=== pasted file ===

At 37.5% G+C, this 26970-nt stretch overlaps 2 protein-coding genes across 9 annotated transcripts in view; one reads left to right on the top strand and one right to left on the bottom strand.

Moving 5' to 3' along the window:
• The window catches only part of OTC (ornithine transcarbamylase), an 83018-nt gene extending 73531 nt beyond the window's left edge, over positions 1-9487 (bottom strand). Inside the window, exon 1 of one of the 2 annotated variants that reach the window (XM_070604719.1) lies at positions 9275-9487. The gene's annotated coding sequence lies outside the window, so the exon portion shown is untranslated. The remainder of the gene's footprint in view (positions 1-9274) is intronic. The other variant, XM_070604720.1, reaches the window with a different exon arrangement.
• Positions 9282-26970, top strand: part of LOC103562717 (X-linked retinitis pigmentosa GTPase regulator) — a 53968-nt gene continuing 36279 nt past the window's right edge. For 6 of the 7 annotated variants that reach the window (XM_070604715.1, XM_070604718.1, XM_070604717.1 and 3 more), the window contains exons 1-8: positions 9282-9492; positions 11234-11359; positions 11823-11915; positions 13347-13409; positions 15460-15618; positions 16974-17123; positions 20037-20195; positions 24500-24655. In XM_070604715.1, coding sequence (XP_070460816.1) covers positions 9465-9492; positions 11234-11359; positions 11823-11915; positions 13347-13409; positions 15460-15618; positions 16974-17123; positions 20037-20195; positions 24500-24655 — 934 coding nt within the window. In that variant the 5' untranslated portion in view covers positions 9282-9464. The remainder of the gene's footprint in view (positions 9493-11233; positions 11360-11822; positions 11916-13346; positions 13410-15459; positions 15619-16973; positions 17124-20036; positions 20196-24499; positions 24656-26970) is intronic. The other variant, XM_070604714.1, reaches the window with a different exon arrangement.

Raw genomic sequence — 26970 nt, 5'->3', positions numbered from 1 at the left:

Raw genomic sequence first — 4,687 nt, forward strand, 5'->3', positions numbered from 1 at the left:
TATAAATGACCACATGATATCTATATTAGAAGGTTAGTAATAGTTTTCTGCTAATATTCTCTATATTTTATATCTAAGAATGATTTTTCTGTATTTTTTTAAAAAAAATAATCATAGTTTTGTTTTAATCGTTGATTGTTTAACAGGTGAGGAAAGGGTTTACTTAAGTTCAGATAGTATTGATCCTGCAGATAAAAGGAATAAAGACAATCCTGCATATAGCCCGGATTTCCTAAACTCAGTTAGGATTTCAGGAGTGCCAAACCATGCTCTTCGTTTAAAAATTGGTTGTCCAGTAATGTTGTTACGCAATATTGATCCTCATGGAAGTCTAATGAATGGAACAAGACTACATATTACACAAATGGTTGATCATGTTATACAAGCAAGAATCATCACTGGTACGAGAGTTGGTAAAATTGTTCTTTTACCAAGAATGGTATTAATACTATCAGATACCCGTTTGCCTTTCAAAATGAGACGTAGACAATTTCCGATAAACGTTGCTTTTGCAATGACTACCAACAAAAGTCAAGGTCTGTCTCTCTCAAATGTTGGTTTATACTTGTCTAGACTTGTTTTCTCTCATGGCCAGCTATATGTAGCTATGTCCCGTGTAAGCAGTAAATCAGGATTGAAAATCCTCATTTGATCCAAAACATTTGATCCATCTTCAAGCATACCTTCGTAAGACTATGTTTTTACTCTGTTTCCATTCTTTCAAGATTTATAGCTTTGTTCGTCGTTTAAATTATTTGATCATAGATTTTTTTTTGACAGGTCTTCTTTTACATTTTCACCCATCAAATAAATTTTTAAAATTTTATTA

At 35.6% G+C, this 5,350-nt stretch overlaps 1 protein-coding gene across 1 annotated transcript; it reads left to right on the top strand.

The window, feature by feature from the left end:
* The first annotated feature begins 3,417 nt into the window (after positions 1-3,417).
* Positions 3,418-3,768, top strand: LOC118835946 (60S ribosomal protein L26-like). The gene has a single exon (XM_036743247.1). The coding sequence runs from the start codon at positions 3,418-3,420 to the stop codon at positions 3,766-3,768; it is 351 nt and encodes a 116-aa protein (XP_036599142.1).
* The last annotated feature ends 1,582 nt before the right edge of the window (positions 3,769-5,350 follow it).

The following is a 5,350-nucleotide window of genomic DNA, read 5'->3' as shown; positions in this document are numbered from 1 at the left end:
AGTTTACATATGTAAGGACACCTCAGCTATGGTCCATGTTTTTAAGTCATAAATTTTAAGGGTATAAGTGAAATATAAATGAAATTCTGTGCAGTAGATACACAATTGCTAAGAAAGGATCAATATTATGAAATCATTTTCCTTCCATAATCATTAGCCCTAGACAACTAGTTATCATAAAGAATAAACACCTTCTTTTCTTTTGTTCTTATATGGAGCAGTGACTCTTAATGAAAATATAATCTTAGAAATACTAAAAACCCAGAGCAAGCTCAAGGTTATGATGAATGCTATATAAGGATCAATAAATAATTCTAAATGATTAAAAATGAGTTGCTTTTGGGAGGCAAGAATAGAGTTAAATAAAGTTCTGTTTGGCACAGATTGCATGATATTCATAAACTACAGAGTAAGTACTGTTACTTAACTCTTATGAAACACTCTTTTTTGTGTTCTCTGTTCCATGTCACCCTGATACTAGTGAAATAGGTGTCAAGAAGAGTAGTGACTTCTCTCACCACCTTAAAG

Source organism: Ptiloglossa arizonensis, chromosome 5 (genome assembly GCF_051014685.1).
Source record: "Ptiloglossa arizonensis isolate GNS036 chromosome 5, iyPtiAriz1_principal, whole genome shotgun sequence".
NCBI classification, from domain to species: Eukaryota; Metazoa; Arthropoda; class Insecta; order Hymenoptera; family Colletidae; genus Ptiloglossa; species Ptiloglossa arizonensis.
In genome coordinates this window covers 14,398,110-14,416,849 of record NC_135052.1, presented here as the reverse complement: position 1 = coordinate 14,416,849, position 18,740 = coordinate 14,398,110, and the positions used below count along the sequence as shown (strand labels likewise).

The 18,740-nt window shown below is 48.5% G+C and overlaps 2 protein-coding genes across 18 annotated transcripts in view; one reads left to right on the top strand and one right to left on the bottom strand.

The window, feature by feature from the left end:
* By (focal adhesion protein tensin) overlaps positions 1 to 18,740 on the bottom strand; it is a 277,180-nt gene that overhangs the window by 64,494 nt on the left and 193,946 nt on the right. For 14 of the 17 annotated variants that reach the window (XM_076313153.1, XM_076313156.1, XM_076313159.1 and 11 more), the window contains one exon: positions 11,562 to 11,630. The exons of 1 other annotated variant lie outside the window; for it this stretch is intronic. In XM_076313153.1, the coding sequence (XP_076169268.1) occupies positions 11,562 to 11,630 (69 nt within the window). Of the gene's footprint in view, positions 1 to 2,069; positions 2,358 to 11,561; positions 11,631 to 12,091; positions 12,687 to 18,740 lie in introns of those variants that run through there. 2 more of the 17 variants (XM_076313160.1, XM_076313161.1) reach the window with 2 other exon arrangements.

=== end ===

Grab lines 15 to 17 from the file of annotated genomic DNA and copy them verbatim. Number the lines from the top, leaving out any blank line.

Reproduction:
Source organism: Ptiloglossa arizonensis, chromosome 5 (genome assembly GCF_051014685.1).
Source record: "Ptiloglossa arizonensis isolate GNS036 chromosome 5, iyPtiAriz1_principal, whole genome shotgun sequence".
NCBI classification, from domain to species: Eukaryota; Metazoa; Arthropoda; class Insecta; order Hymenoptera; family Colletidae; genus Ptiloglossa; species Ptiloglossa arizonensis.